Monday, January 11, 2021


Sometimes it seems like the purpose of focusing on the breath in meditation can be misunderstood to mean that we are trying to "breathe our troubles away;" that we can bring our minds to stillness and deflect emotions if we can just breathe it all away.

Perhaps, like me over this past week, you wish you could do just that. But we can't. And we shouldn't try. Instead of thinking of it as trying to breath discomfort away, think of it as breathing our way through discomfort.

When worrying thoughts and uncomfortable emotions arise, we typically do one of these two things:

  •     Push them away
  •     Get caught up in the stories behind them

Neither of those helps. Thoughts and their accompanying emotions need to flow through us in order to move on. What we can try instead, is something in between. When those thoughts and feelings arise, we can let our minds consciously recognize them: Oh, sadness. Oh, fear. Oh anger.

Then, we can say to ourselves, "Okay, I'll take three breaths with anger." 

For any feeling to move on, we have to avoid getting caught up in the story behind it - the why I'm angry, or what that person did to make me feel this way.... So, just, anger and three breaths. Then let the word go, and focus on your breath again. Maybe the anger is still strong, maybe it's a little less intense. Notice if there is any difference.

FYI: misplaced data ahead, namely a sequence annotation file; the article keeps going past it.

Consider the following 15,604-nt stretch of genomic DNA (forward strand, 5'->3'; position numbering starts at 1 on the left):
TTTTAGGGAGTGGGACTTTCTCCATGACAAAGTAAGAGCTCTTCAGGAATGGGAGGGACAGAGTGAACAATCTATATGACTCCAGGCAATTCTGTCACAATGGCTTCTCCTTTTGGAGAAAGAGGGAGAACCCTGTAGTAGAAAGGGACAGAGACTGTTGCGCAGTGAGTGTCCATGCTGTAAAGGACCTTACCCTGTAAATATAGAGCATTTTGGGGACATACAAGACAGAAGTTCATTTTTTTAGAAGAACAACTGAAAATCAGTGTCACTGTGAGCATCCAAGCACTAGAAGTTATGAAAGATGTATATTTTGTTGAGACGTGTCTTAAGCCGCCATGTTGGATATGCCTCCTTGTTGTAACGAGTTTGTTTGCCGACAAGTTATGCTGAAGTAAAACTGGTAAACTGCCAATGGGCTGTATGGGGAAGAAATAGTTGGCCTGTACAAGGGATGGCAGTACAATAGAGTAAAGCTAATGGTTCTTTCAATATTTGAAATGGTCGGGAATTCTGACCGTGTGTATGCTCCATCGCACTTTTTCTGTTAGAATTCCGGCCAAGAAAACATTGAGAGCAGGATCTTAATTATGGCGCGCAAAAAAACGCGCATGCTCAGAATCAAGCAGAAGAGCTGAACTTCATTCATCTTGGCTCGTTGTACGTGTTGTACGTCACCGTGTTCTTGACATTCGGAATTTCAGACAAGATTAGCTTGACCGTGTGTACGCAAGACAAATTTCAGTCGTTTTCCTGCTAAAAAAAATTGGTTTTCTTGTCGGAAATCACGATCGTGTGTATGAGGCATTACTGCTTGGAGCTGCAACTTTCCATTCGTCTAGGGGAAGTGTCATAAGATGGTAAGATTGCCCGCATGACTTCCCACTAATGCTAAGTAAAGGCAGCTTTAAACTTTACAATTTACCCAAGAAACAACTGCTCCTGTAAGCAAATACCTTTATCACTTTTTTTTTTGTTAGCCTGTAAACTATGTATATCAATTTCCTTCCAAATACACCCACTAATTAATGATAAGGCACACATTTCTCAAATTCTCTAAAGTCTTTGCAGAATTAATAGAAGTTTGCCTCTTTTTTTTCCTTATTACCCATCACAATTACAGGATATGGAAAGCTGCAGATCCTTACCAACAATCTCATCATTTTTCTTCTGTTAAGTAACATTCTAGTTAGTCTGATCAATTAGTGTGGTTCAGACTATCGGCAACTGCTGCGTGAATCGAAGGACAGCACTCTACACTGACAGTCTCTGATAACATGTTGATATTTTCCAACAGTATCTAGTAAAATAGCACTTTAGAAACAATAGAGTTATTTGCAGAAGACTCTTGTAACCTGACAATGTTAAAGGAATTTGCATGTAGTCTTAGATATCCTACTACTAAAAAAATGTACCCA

This process can repeat many, many times during a meditation. Or, one emotion may be replaced with another - anger might morph into sadness. Same thing: "Okay, three breaths with sadness." No story, just the breaths. 

Maybe you'll need five breaths. 

There might be tears. Tears of anger, frustration, sadness. 

If so, you are in good company. Tears are a letting go of their own kind. Tears of relief. Tears of release. Tears are one way the mind and body unite in the healing process.

So, how do you go about this practice? Read through the steps below first, and then give it a try:

Sit comfortably.

Rest your hands on your belly (this is comforting) or your legs (this is grounding).

Lower your gaze and relax your eyes. Close your eyes if that doesn't make you uncomfortable - it's okay to keep them open, but gaze downward.

Take a deep breath in through the nose and out through the mouth with a sigh. Do that twice more.

Let your breath settle into its natural rythym and simply try to keep your awareness with it.

Your mind will try to wander off. No problem - just come back to your breath and start over.

When distracting thoughts arise, notice what they are. If emotions arise, see if you can name what the feeling is - frustration? anguish? disappointment?

Mentally say, "Okay, three breaths with ......"

Feel those three breaths fully. 

If you need to, take three more breaths with it.

Come back to simply observing your breath.

As new thoughts or feelings arise, or the original one flares back up, repeat the process.

Start small - maybe five minutes to begin.

Breath is life. Life is complicated, breath is simple. Breath your way through.


  1. Diana Diaz1/21/2021

    I can relate to this very much. I lost my dad thee years ago and as we slowly "unChristmas", the memories sometimes trickle, sometimes flood back.This really helps. Thank you!

    1. Diana, thank you for your lovely comment. I'm glad the post helped. It's definitely a bittersweet time.


Talk to me!